Every Arab country now is in a situation where individual citizens are no longer afraid to speak their mind. They may only do it on Twitter or Facebook, they may only scrawl on the walls at night, but they all express their views. They don’t hesitate to criticize the leadership.
On the Progress of Reform in the Arab World:
Writing a constitution from scratch is a very complex thing. It took the American revolution 13 years, from 1776 to 1789 to actually get a working constitution. They started with one that turned out to be a dud and then they revised it to make a bunch of new amendments to it. So it took years for this beacon of democracy to come up with a working constitution. Then of course, they didn’t give blacks the vote or women the vote – it was a very deficient document, woefully deficient in terms of equal human rights. But those issues were addressed a century and a century and a half later and women and blacks were given the vote.
People are actually trying, in this public sphere, to forge consensus on constitutions that address their core, big sticker items of governance, accountability, power, legitimacy, identity, secularism, religiosity, gender, regionalism and every item you can think of. They’re trying to do this all at once.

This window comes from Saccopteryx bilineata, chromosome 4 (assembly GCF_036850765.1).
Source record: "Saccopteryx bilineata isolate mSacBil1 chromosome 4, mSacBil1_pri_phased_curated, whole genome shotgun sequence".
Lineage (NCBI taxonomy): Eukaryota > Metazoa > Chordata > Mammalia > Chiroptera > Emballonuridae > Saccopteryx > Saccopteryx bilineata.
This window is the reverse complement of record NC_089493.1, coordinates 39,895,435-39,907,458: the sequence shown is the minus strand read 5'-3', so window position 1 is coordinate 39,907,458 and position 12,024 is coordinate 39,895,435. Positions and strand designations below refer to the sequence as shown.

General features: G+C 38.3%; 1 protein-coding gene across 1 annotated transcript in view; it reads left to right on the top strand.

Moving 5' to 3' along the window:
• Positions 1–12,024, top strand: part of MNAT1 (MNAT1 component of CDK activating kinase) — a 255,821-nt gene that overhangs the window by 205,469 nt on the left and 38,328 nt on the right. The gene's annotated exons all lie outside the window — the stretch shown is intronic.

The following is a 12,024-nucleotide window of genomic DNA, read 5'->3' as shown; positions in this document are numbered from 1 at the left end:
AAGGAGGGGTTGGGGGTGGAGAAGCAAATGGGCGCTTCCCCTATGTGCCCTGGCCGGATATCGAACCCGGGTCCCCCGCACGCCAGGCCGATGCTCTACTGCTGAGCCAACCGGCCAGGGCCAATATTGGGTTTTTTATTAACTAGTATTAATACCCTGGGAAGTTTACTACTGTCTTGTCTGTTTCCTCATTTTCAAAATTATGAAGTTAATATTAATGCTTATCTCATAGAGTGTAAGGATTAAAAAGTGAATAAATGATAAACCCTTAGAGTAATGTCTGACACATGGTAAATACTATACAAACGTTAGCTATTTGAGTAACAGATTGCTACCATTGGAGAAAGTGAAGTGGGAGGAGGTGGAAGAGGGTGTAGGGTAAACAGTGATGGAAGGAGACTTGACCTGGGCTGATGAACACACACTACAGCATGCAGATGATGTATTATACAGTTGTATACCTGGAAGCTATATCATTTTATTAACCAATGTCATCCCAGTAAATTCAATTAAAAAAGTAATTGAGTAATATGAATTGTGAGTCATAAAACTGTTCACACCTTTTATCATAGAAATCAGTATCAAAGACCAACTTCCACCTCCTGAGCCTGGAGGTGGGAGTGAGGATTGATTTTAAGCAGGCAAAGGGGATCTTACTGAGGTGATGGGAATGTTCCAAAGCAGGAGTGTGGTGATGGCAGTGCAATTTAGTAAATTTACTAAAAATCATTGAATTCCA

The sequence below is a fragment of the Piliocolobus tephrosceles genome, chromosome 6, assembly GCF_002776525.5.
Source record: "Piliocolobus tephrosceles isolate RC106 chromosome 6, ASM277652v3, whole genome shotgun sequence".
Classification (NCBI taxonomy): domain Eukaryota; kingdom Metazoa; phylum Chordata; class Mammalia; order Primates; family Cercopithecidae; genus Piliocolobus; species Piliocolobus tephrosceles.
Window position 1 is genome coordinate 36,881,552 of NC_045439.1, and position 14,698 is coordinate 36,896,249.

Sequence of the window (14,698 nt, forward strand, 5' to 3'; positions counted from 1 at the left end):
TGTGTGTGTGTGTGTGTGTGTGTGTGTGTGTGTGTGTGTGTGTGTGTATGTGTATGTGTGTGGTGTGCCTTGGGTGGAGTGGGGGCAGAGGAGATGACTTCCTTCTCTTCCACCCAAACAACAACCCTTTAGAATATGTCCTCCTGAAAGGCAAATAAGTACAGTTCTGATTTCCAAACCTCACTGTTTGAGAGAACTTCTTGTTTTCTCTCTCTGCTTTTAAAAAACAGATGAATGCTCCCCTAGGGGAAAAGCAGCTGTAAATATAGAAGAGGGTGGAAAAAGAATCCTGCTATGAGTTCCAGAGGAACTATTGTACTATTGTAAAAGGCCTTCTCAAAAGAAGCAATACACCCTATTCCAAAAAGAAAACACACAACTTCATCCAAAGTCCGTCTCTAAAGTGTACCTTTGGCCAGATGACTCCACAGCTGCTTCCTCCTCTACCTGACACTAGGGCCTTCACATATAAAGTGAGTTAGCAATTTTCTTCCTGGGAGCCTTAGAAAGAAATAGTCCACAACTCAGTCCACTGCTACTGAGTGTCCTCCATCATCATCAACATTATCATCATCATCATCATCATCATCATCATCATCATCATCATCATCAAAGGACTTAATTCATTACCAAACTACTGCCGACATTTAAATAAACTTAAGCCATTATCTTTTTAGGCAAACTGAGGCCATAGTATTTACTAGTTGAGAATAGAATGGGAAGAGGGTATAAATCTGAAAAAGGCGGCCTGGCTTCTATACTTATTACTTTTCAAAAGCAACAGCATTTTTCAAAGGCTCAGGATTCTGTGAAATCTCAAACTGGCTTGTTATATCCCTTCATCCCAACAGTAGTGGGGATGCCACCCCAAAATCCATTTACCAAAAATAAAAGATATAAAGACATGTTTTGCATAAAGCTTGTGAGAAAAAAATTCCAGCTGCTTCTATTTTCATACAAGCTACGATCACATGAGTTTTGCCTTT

Tunisia vs. Egypt
I think the issue of learning to be pluralistic in a civil way is a huge, huge challenge for these societies. They’ve never done it, they don’t know how to do it and they’ve made mistakes. Tunisia is better than Egypt. If you look at the Tunisian experience, it’s much better, they’ve had disagreements but they’ve tended always to work them out, partly because the Muslim Brotherhood, Ennahda, are more sophisticated, more nuanced than the Muslim Brotherhood in Egypt because they’ve tended to spend most of the last thirty years living in London rather than living in an Egyptian jail. You see the difference – they’re more sophisticated, more cosmopolitan. And the nature of Tunisian society seems to also have a longer secular tradition. The Islamist element is slightly softer and more cosmopolitan. So you have different conditions in different areas. In Libya, the Islamists did very poorly in the elections. The tribalists are much stronger.